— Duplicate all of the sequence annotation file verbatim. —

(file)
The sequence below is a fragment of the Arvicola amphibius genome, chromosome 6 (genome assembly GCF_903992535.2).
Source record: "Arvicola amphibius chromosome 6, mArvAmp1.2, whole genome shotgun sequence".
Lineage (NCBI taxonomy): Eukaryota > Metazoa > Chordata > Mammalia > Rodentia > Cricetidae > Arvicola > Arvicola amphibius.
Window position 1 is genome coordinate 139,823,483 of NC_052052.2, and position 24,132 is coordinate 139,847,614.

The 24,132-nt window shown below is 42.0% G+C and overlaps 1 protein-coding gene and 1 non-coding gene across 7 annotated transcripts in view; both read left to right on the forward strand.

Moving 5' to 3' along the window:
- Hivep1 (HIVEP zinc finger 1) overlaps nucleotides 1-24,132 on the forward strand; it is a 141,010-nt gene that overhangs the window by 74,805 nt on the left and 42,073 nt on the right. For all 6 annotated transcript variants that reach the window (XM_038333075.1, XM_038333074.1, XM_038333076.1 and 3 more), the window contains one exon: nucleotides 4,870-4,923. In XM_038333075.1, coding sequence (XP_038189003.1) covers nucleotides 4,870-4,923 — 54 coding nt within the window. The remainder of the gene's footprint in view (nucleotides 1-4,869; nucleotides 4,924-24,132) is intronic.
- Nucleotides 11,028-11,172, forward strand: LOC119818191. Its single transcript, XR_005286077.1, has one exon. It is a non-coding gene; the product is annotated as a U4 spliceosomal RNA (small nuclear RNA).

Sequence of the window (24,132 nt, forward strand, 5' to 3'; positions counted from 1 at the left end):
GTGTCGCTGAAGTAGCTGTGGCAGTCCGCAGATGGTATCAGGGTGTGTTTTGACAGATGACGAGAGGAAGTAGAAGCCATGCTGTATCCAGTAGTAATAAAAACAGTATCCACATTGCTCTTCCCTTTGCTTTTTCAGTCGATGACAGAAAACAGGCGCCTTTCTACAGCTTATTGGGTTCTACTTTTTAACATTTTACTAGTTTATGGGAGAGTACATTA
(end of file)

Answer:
The sequence below is a fragment of the Arvicola amphibius genome, chromosome 6 (genome assembly GCF_903992535.2).
Source record: "Arvicola amphibius chromosome 6, mArvAmp1.2, whole genome shotgun sequence".
Lineage (NCBI taxonomy): Eukaryota > Metazoa > Chordata > Mammalia > Rodentia > Cricetidae > Arvicola > Arvicola amphibius.
Window position 1 is genome coordinate 139,823,483 of NC_052052.2, and position 24,132 is coordinate 139,847,614.

The 24,132-nt window shown below is 42.0% G+C and overlaps 1 protein-coding gene and 1 non-coding gene across 7 annotated transcripts in view; both read left to right on the forward strand.

Moving 5' to 3' along the window:
- Hivep1 (HIVEP zinc finger 1) overlaps nucleotides 1-24,132 on the forward strand; it is a 141,010-nt gene that overhangs the window by 74,805 nt on the left and 42,073 nt on the right. For all 6 annotated transcript variants that reach the window (XM_038333075.1, XM_038333074.1, XM_038333076.1 and 3 more), the window contains one exon: nucleotides 4,870-4,923. In XM_038333075.1, coding sequence (XP_038189003.1) covers nucleotides 4,870-4,923 — 54 coding nt within the window. The remainder of the gene's footprint in view (nucleotides 1-4,869; nucleotides 4,924-24,132) is intronic.
- Nucleotides 11,028-11,172, forward strand: LOC119818191. Its single transcript, XR_005286077.1, has one exon. It is a non-coding gene; the product is annotated as a U4 spliceosomal RNA (small nuclear RNA).

Sequence of the window (24,132 nt, forward strand, 5' to 3'; positions counted from 1 at the left end):
GTGTCGCTGAAGTAGCTGTGGCAGTCCGCAGATGGTATCAGGGTGTGTTTTGACAGATGACGAGAGGAAGTAGAAGCCATGCTGTATCCAGTAGTAATAAAAACAGTATCCACATTGCTCTTCCCTTTGCTTTTTCAGTCGATGACAGAAAACAGGCGCCTTTCTACAGCTTATTGGGTTCTACTTTTTAACATTTTACTAGTTTATGGGAGAGTACATTA